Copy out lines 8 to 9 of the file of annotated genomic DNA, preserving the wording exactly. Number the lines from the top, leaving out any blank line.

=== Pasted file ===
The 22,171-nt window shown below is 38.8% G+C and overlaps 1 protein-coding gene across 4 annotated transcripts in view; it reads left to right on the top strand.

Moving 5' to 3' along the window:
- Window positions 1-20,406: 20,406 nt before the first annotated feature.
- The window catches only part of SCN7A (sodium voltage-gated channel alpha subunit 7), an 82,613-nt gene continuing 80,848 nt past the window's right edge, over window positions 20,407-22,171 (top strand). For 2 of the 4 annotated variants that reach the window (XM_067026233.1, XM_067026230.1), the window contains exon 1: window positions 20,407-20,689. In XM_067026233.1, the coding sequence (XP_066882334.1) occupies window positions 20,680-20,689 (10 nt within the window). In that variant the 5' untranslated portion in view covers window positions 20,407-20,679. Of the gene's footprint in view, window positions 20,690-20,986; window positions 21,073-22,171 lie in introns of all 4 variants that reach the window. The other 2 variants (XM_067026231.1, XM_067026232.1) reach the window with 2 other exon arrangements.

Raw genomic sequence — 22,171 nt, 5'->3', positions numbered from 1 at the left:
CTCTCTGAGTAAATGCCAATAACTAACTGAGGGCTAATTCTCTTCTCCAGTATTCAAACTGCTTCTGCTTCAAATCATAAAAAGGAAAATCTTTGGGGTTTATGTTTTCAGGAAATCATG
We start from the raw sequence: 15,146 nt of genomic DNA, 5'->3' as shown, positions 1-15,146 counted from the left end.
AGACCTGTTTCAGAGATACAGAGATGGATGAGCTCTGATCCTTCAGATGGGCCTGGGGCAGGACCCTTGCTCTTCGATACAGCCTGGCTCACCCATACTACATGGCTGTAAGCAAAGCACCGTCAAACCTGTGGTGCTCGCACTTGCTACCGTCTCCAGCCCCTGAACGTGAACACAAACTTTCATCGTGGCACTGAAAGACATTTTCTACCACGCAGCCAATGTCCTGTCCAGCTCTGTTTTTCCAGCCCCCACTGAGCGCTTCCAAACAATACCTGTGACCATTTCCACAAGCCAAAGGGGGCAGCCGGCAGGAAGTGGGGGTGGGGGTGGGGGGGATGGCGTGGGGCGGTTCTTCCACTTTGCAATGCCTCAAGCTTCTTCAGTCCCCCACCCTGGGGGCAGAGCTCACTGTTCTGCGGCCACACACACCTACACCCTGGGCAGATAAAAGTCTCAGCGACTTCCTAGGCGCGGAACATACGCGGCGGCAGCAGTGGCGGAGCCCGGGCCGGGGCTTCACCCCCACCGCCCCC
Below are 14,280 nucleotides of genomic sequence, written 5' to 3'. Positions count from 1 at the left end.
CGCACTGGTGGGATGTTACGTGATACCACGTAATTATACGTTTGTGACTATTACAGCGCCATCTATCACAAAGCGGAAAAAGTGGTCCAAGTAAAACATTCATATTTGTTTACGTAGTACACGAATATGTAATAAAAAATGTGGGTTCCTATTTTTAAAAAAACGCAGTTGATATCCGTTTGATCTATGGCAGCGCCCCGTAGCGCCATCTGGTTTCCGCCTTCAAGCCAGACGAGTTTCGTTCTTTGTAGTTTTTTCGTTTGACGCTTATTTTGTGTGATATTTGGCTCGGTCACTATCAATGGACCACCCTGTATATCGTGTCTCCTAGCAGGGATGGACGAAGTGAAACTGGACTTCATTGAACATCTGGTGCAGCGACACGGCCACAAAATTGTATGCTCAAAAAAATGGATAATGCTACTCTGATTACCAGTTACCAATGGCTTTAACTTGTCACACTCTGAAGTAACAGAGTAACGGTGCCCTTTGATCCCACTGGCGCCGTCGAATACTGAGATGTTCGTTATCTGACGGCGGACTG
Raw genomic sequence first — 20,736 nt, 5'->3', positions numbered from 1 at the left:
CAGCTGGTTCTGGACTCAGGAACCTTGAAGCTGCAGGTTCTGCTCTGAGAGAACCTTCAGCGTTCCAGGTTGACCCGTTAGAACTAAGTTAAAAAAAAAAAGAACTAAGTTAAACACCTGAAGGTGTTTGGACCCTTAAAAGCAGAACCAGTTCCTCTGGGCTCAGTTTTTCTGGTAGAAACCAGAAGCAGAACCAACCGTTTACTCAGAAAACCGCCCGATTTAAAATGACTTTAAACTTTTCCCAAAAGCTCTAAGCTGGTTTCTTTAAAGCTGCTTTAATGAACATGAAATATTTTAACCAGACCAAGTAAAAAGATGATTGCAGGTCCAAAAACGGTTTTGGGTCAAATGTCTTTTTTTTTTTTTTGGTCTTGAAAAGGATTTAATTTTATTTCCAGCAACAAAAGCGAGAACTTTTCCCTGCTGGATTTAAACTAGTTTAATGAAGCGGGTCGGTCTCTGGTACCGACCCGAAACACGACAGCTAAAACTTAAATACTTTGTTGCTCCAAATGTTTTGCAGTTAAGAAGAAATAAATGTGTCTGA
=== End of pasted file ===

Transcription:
AGACCTGTTTCAGAGATACAGAGATGGATGAGCTCTGATCCTTCAGATGGGCCTGGGGCAGGACCCTTGCTCTTCGATACAGCCTGGCTCACCCATACTACATGGCTGTAAGCAAAGCACCGTCAAACCTGTGGTGCTCGCACTTGCTACCGTCTCCAGCCCCTGAACGTGAACACAAACTTTCATCGTGGCACTGAAAGACATTTTCTACCACGCAGCCAATGTCCTGTCCAGCTCTGTTTTTCCAGCCCCCACTGAGCGCTTCCAAACAATACCTGTGACCATTTCCACAAGCCAAAGGGGGCAGCCGGCAGGAAGTGGGGGTGGGGGTGGGGGGGATGGCGTGGGGCGGTTCTTCCACTTTGCAATGCCTCAAGCTTCTTCAGTCCCCCACCCTGGGGGCAGAGCTCACTGTTCTGCGGCCACACACACCTACACCCTGGGCAGATAAAAGTCTCAGCGACTTCCTAGGCGCGGAACATACGCGGCGGCAGCAGTGGCGGAGCCCGGGCCGGGGCTTCACCCCCACCGCCCCC
Below are 14,280 nucleotides of genomic sequence, written 5' to 3'. Positions count from 1 at the left end.